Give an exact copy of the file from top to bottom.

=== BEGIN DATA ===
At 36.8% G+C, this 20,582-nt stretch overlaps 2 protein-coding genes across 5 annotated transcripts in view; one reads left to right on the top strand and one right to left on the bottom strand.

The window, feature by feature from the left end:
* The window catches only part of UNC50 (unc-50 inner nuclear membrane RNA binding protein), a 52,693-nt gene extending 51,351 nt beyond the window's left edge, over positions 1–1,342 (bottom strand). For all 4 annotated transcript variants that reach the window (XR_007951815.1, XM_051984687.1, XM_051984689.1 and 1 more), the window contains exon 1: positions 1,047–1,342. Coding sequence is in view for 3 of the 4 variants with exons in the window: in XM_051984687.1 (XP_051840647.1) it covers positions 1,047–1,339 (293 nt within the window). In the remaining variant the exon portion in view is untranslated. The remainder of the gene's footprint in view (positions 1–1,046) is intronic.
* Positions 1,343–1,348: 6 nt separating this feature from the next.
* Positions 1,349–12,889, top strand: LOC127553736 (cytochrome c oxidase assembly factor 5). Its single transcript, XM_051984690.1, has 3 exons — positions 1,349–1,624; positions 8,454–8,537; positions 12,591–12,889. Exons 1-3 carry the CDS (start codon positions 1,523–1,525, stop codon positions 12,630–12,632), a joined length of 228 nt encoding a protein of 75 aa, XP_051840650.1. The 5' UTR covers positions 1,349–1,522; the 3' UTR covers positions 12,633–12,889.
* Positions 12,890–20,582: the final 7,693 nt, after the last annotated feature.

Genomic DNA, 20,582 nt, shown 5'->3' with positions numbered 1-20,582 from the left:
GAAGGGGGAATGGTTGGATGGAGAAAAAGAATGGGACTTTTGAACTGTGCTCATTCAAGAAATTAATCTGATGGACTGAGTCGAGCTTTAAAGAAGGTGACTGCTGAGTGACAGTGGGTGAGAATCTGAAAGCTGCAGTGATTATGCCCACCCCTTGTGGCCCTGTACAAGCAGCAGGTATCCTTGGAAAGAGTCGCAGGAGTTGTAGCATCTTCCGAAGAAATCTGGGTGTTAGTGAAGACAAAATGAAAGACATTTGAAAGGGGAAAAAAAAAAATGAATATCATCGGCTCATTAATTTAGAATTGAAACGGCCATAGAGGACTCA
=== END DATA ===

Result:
At 36.8% G+C, this 20,582-nt stretch overlaps 2 protein-coding genes across 5 annotated transcripts in view; one reads left to right on the top strand and one right to left on the bottom strand.

The window, feature by feature from the left end:
* The window catches only part of UNC50 (unc-50 inner nuclear membrane RNA binding protein), a 52,693-nt gene extending 51,351 nt beyond the window's left edge, over positions 1–1,342 (bottom strand). For all 4 annotated transcript variants that reach the window (XR_007951815.1, XM_051984687.1, XM_051984689.1 and 1 more), the window contains exon 1: positions 1,047–1,342. Coding sequence is in view for 3 of the 4 variants with exons in the window: in XM_051984687.1 (XP_051840647.1) it covers positions 1,047–1,339 (293 nt within the window). In the remaining variant the exon portion in view is untranslated. The remainder of the gene's footprint in view (positions 1–1,046) is intronic.
* Positions 1,343–1,348: 6 nt separating this feature from the next.
* Positions 1,349–12,889, top strand: LOC127553736 (cytochrome c oxidase assembly factor 5). Its single transcript, XM_051984690.1, has 3 exons — positions 1,349–1,624; positions 8,454–8,537; positions 12,591–12,889. Exons 1-3 carry the CDS (start codon positions 1,523–1,525, stop codon positions 12,630–12,632), a joined length of 228 nt encoding a protein of 75 aa, XP_051840650.1. The 5' UTR covers positions 1,349–1,522; the 3' UTR covers positions 12,633–12,889.
* Positions 12,890–20,582: the final 7,693 nt, after the last annotated feature.

Genomic DNA, 20,582 nt, shown 5'->3' with positions numbered 1-20,582 from the left:
GAAGGGGGAATGGTTGGATGGAGAAAAAGAATGGGACTTTTGAACTGTGCTCATTCAAGAAATTAATCTGATGGACTGAGTCGAGCTTTAAAGAAGGTGACTGCTGAGTGACAGTGGGTGAGAATCTGAAAGCTGCAGTGATTATGCCCACCCCTTGTGGCCCTGTACAAGCAGCAGGTATCCTTGGAAAGAGTCGCAGGAGTTGTAGCATCTTCCGAAGAAATCTGGGTGTTAGTGAAGACAAAATGAAAGACATTTGAAAGGGGAAAAAAAAAAATGAATATCATCGGCTCATTAATTTAGAATTGAAACGGCCATAGAGGACTCA